The Town And Gown relationship has provided much fodder for bad romance novels, raunchy teen comedies and “This American Life” segments. But the tension is real. Colleges and universities do often exist in bubbles of their own making in the towns in which they reside. Student-centered businesses crop up around campuses, buses take students exactly to where they need to go and town residents more often than not think of campuses as “off limits.” Academic institutions sometimes act like messy guests who leave towels on the floor and drink the last of your milk rather than contributing members of the community. Myriad programs exist to work on this issue. My job is one example.
I am charged with providing outreach not just to the academic community, but also to the community in which our college lives. Every Friday night during the school year I run Family Fun Night: a free, drop in program for families from 6:00-7:3opm. I work with student organizations, community organizations and professional presenters to provide interactive themed activities (Dino-Nite! Mad Science Lab! Dance-stravaganza!). My colleague who established the program began by doing a few a semester and it’s grown to a weekly event that keeps threatening to outgrow our library space. What do we do and how do we do it?
- Many of our honor societies and Greek letter societies must perform community service. I recruit them to put on performances or lead kids through hands on activities. An incredibly popular night is when our Chemistry Club does (safe) experiments like lighting dollar bills on fire or freezing roses. I had to turn people away from this one! I put a fun name- Mad Science Lab or Crazy Chemistry- on it to attract our audience. The environmental club helps kids use old items like Pringles chip cans and soda bottles to make art. The dance department taught dance lessons. What’s cool about this is that the college kids talk about what they learn and what they hope to do with their degrees during this. Kids in our community associate the college campus and library with FUN. They associate college with things like running lasers through Jell-O.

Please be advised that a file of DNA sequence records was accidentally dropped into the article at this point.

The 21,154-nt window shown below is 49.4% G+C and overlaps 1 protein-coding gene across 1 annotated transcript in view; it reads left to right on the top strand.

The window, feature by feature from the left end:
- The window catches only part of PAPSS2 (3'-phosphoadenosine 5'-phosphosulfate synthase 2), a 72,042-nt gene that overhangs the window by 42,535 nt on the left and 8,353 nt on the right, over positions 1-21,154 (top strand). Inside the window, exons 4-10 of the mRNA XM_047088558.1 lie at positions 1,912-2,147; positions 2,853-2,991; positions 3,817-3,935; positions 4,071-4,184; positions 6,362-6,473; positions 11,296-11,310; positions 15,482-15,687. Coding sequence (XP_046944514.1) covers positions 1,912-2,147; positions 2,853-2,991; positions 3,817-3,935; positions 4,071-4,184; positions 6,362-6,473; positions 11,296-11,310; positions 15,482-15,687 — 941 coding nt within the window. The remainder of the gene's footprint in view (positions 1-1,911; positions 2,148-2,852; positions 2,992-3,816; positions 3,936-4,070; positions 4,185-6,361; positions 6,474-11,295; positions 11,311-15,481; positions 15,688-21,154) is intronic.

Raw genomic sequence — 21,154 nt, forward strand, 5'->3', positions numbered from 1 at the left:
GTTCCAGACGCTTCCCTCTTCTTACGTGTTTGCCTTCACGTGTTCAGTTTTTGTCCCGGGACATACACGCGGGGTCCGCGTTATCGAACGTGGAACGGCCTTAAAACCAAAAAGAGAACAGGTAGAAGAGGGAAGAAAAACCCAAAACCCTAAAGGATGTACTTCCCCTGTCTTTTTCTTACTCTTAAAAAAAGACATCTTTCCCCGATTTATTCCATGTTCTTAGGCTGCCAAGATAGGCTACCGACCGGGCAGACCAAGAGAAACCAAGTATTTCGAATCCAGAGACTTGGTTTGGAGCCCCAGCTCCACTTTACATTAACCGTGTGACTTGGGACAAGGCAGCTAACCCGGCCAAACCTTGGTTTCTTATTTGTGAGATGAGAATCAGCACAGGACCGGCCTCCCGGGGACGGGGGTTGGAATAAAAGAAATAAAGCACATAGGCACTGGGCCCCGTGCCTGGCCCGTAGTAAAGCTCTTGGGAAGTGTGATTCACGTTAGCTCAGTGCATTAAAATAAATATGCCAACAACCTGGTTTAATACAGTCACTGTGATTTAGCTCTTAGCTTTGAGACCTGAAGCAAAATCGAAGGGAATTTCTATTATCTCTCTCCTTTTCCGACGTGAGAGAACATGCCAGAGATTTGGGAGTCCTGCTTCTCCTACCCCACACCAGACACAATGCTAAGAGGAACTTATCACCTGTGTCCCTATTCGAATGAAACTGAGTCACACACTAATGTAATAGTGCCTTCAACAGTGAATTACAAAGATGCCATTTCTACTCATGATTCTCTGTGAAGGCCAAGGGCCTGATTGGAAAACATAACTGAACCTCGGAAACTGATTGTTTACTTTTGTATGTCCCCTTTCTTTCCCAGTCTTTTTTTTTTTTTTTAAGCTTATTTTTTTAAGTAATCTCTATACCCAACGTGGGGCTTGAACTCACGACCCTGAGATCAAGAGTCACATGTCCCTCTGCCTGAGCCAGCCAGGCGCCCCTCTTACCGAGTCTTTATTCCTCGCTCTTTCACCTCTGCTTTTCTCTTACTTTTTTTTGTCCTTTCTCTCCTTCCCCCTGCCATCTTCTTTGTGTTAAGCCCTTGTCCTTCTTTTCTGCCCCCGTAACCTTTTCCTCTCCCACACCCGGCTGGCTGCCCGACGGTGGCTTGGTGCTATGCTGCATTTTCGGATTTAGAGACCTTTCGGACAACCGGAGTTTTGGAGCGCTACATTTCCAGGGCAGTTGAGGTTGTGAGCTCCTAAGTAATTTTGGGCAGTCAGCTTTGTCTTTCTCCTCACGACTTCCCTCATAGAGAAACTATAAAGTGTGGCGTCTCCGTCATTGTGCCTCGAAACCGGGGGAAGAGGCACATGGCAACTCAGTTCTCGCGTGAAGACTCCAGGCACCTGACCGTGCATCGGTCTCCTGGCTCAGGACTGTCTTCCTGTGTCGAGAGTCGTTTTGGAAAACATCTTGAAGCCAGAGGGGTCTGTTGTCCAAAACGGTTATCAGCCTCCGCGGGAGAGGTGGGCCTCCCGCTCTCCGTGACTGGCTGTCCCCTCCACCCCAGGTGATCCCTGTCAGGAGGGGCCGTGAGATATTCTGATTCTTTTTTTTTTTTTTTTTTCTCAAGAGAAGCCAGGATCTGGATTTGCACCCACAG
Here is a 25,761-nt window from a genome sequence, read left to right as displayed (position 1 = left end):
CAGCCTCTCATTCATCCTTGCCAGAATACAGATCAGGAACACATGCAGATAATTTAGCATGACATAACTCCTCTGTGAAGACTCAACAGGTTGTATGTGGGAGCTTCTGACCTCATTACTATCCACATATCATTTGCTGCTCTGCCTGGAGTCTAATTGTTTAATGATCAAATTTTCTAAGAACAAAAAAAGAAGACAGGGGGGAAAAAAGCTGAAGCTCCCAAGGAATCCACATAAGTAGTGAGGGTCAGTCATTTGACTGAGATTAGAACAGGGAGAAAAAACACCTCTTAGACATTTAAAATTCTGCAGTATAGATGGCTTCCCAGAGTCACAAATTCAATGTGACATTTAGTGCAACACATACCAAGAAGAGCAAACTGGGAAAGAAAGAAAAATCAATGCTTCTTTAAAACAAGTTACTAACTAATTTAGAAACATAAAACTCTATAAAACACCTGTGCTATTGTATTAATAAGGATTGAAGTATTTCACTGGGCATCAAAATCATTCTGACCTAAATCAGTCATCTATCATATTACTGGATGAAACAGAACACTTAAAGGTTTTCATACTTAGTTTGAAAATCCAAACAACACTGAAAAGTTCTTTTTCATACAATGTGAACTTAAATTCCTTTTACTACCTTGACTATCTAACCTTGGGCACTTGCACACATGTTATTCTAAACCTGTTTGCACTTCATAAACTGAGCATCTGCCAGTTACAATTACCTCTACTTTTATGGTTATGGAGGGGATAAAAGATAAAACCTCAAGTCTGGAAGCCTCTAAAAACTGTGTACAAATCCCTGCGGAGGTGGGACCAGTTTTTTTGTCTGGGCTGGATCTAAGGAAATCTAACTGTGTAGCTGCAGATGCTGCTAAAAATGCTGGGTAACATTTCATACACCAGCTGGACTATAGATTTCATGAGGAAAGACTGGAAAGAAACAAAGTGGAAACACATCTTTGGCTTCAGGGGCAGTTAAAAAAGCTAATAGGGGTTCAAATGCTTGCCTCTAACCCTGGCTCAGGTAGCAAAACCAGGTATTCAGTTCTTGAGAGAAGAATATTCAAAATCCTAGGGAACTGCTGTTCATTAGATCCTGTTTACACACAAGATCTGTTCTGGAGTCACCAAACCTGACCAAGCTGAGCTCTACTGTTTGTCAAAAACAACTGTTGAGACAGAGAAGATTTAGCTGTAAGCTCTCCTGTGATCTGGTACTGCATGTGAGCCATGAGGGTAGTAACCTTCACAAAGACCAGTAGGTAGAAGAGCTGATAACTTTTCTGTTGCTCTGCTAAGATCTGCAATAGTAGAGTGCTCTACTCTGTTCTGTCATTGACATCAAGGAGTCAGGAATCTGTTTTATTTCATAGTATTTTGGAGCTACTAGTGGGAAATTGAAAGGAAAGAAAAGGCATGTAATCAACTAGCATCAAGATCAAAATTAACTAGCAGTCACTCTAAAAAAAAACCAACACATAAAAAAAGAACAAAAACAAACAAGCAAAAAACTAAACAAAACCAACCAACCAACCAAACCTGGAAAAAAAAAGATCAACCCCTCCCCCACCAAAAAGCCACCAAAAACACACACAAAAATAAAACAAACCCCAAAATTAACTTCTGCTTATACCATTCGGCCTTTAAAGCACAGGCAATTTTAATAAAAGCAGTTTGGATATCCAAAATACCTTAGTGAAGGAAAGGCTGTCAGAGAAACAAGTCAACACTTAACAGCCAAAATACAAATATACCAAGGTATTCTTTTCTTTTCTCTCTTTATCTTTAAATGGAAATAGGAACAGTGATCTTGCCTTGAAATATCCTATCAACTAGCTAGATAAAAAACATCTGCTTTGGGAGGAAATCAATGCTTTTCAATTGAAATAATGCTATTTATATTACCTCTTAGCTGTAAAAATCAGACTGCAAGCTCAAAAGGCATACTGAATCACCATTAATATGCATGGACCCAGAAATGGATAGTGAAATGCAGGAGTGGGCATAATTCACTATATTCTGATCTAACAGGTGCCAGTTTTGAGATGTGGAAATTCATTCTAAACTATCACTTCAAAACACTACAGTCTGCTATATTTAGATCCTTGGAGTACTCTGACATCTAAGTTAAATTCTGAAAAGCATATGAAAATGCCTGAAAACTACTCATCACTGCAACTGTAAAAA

- I’ve been given a budget that I can use to supplement when I don’t have enough students on campus to help me run programs. I use this to hire local folk singers, art teachers, storytellers, and zany scientists to put on a program. I contacted our local zoo who worked with my budget to present. Many folks will work with your budget because it’s a chance for them to advertise to birthday party-giving adults. I let performers put cards out and many have gotten further gigs from our night.
- I plan programs and work with student groups and library student staff to put them on. This can be an easy sell if done right. The week before the first Harry Potter Deathly Hollows movie premiered we turned the entire library into Hogwarts. I sent out an email to student groups asking for volunteers to play characters and help set up and tear down. In particular I targeted the Theatre department. I also asked the Chemistry Club to lead “Potions Class” by helping kids do hands-on safe experiments which they helpfully slapped fun names like “Freezing Potion” on. I’ve also created programs I only need 2-3 students to help with. I am fortunate that my supervisors support paying students for two hours to help me run these. I ran “Winter Wonderland” during which four of us each ran a station with a craft or game teaching kids about how different cultures celebrate during the winter season.